Peripheral hearing loss can lead to pronounced changes in the central auditory system, with reduced inhibitory neurotransmission (23–27), increased excitatory neurotransmission or neuronal excitability (23, 25, 27, 28), and changes reported in gene expression (29). Moreover, spontaneous neuronal activity in the auditory system is altered in a non-intuitive fashion after hearing loss. While ANFs generally show reduced (30) or unchanged (31) spontaneous activity following induction of various kinds of cochlear damage, spontaneous firing rates in the central auditory system are reported to increase. Cochlear damage through exposure to noise or ototoxic drugs generates elevated spontaneous firing rates in the dorsal (32–34) and ventral (35) cochlear nuclei, the inferior colliculus (36–38), and the auditory cortex (39, 40). This neuronal hyperactivity has been linked to behavioral markers of tinnitus (34, 41–43). Moreover, the level of hyperactivity was proportional to the degree of hearing loss or cochlear damage (33, 36, 44).
Here, we investigate how noise-induced HHL affects spontaneous and evoked neuronal activity in the auditory midbrain of mice. In contrast to most previous studies employing unilateral noise exposure, we employed bilateral noise exposure – more typical of the noise exposure generally encountered by human listeners. After exposing two groups of mice to different levels of noise (100 dB SPL to induce HHL, 105 dB SPL to induce permanent changes in hearing thresholds), we compared the effects of “hidden” and “obvious” hearing loss on IC responses. Although spontaneous firing rates increased in both exposure groups, the increase was greatest in the animals exposed to the lower (100 dB SPL) sound level, which showed ANF deafferentation without permanent shifts in hearing thresholds. Using a computational model, we demonstrate that this non-monotonic relationship between the degree of cochlear damage and the degree of spontaneous neuronal hyperactivity is explicable in terms of different degrees of deafferentation of high- and low-threshold ANFs, suggesting that specific ANF deafferentation patterns could differ significantly in their effect on auditory function. Our results thus indicate that differences in the specific patterns of cochlear damage, which cannot be reliably determinated from hearing threshold measurements alone, might account for some of the heterogeneity observed in the relation between hearing loss and tinnitus.
Materials and Methods
Subjects were 23 male CBA/Ca mice. Mice were 7–19 weeks old at the time of noise exposure. Control animals were age-matched littermates. ABRs were recorded 1–14 days prior to, 1 day after, and 4 weeks after noise exposure. IC recordings took place 4 weeks after noise exposure. At the end of the final experiment, mice were overdosed with an intra-peritoneal (i.p.) injection of sodium pentobarbital. All experiments were performed in accordance with the United Kingdom Animal (Scientific Procedures) Act of 1986.
Mice were anesthetized with ketamine and medetomidine (i.p.) and positioned in a custom-made sound-proof booth on a heated pad directly underneath the center of a speaker (Stage Line PA Horn Tweeter MHD-220N/RD) positioned 45 cm above. The speaker was calibrated prior to each use to ensure that the frequency response was flat (±2 dB) over the 8–16 kHz range. Noise exposure was performed with an octave-band noise (8–16 kHz) at 100 or 105 dB SPL for 2 h. Noise stimuli were generated using an RX6 processor (Tucker-Davis Technologies, TDT), attenuated as required (TDT PA5) and amplified (TDT SA2). During the noise exposure, pedal reflex and breathing rate were checked every 30 min. Control animals were not exposed to any additional sound beyond the normal background noise in the animal unit.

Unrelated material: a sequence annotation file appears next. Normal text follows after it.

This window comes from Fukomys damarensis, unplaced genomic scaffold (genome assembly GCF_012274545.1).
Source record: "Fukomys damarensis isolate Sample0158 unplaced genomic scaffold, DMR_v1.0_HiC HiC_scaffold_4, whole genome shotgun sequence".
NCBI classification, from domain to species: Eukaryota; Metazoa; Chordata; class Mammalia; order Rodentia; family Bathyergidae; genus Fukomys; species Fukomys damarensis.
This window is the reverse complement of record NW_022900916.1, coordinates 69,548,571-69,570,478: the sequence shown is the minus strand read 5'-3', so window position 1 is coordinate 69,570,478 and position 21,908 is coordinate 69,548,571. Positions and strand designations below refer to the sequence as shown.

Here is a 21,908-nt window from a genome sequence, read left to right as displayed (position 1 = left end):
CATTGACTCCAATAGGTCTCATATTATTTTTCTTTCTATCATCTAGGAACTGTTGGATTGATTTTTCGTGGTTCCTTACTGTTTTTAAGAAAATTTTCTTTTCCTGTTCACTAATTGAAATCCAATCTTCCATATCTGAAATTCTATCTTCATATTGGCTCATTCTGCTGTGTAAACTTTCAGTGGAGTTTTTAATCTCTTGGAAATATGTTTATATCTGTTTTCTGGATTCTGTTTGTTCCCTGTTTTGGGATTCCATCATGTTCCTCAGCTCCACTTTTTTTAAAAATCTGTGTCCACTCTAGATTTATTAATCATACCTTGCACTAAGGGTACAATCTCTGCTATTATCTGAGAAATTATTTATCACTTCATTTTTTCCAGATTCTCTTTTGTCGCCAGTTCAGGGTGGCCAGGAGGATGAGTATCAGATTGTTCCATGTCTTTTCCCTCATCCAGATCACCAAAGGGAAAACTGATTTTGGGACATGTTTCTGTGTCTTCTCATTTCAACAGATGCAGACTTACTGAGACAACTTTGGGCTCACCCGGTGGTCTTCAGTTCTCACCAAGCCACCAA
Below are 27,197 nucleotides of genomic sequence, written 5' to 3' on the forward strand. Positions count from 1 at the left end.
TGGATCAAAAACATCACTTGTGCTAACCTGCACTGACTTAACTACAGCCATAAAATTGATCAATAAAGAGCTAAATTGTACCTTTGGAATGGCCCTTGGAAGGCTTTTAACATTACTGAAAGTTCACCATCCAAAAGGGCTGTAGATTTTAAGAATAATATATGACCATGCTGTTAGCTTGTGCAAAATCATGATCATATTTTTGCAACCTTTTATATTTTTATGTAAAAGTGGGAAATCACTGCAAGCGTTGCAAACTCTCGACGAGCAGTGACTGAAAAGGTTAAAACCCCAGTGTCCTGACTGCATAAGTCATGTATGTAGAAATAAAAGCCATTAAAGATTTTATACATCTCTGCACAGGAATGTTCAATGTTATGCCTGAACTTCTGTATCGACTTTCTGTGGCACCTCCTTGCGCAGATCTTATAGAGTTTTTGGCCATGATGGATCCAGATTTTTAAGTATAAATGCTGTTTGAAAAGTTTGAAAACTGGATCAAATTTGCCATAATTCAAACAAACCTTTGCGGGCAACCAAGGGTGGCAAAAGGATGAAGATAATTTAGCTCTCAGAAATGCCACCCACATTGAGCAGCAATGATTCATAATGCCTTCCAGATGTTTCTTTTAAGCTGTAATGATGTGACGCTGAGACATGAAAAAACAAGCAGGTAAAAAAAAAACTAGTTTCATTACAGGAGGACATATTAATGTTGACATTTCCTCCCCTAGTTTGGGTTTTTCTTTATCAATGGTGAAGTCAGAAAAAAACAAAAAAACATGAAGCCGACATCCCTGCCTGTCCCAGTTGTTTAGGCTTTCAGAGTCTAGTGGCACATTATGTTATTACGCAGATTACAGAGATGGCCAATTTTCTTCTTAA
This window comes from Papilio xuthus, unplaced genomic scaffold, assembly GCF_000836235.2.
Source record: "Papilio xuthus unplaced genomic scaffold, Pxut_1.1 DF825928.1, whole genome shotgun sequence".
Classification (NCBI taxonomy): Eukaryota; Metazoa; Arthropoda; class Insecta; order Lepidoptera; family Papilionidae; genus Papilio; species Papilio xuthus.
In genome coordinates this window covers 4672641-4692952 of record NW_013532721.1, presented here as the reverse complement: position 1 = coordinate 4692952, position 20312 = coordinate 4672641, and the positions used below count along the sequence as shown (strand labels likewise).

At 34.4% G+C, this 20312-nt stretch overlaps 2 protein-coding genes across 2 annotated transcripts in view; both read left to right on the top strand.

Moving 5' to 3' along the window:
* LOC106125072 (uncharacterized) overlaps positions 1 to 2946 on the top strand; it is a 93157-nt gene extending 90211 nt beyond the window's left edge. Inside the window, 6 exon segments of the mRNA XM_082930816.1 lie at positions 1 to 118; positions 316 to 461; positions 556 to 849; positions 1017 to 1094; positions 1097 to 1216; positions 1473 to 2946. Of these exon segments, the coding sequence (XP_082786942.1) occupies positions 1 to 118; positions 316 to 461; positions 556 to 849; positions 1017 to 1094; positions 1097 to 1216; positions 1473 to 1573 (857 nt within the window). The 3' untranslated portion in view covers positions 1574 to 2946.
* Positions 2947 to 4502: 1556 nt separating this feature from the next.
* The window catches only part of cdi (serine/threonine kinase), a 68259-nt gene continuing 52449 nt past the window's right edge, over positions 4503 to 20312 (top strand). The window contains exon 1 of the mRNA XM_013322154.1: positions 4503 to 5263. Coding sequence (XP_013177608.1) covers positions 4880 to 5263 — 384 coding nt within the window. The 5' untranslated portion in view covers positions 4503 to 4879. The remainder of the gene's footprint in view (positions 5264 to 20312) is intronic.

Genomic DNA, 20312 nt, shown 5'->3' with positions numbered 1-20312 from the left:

Auditory Brainstem Response Recording and Analysis
For ABR recordings, animals were anesthetized with an i.p. injection of ketamine and medetomidine. ABR recordings were obtained using subdermal needle electrodes (Rochester Medical), one inserted at the vertex, and one each behind the ipsilateral and contralateral pinnae. Electrode signals were low-pass filtered (7.5 kHz cut-off frequency, 12 dB per octave) and recorded at 24 kHz sampling rate (TDT RA4LI, RA4PA and RX5). For analysis, ABR data were filtered using a bandpass filter (100–3000 Hz, 5th-order Butterworth filter). Stimuli were either tone pips (5 ms total duration with 1.5 ms rise/fall time; frequencies 6, 8, 11, 16, 24, 32, and 48 kHz; intensities 0–80 dB SPL in 5 dB steps) or clicks (50 μs duration, 0–80 dB SPL in 5 dB steps), both delivered at a rate of 20/s. Stimuli were generated using a TDT RX6 processor, attenuated as needed (TDT PA5), amplified (TDT SA2), and presented in free-field condition with the speaker (TDT FF1) positioned at a 45° to the animal’s axis at a distance of approximately 15 cm. The ear contralateral to the speaker was blocked using a foam earplug. Before the start of each experiment, the transfer function of the speaker was measured with a microphone (4939, Brüel and Kjaer) placed at the location of the animal’s ear with the animal in place. This function was used to calibrate individual tones so that the overall output of the speaker was flat across frequency to ±3 dB. ABR thresholds were determined visually by estimating the lowest sound level at which deflections in the ABR waveform were judged to be greater than the background variability in the waveforms. Measurements of wave amplitudes were performed using custom Matlab software: a time window containing the wave of interest was selected by the user, and the software then detected maxima and minima of the ABR traces within that window. ABR wave amplitudes were measured from the peak to the following trough.